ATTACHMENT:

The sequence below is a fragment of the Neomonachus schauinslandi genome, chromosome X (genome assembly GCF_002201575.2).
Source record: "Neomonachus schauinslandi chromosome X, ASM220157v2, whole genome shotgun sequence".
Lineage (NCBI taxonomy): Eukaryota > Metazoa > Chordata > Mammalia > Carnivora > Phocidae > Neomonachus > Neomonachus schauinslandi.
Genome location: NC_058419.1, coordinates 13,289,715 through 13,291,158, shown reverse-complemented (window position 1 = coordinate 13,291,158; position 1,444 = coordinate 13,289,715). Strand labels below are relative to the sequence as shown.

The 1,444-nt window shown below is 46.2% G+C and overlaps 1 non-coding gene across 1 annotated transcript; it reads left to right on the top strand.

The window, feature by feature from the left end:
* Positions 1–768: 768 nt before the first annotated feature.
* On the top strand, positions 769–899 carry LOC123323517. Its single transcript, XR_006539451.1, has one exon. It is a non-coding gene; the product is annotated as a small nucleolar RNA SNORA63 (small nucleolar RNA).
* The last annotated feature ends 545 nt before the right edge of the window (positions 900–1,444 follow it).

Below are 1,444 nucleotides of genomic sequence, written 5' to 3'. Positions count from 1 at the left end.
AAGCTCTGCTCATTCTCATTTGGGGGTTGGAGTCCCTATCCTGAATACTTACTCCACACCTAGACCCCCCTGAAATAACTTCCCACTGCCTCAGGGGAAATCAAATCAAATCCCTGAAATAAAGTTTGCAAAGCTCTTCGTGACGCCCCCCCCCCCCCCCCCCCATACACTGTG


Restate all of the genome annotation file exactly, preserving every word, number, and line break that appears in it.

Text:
The sequence below is a fragment of the Neomonachus schauinslandi genome, chromosome X (genome assembly GCF_002201575.2).
Source record: "Neomonachus schauinslandi chromosome X, ASM220157v2, whole genome shotgun sequence".
Lineage (NCBI taxonomy): Eukaryota > Metazoa > Chordata > Mammalia > Carnivora > Phocidae > Neomonachus > Neomonachus schauinslandi.
Genome location: NC_058419.1, coordinates 13,289,715 through 13,291,158, shown reverse-complemented (window position 1 = coordinate 13,291,158; position 1,444 = coordinate 13,289,715). Strand labels below are relative to the sequence as shown.

The 1,444-nt window shown below is 46.2% G+C and overlaps 1 non-coding gene across 1 annotated transcript; it reads left to right on the top strand.

The window, feature by feature from the left end:
* Positions 1–768: 768 nt before the first annotated feature.
* On the top strand, positions 769–899 carry LOC123323517. Its single transcript, XR_006539451.1, has one exon. It is a non-coding gene; the product is annotated as a small nucleolar RNA SNORA63 (small nucleolar RNA).
* The last annotated feature ends 545 nt before the right edge of the window (positions 900–1,444 follow it).

Below are 1,444 nucleotides of genomic sequence, written 5' to 3'. Positions count from 1 at the left end.
AAGCTCTGCTCATTCTCATTTGGGGGTTGGAGTCCCTATCCTGAATACTTACTCCACACCTAGACCCCCCTGAAATAACTTCCCACTGCCTCAGGGGAAATCAAATCAAATCCCTGAAATAAAGTTTGCAAAGCTCTTCGTGACGCCCCCCCCCCCCCCCCCCCATACACTGTG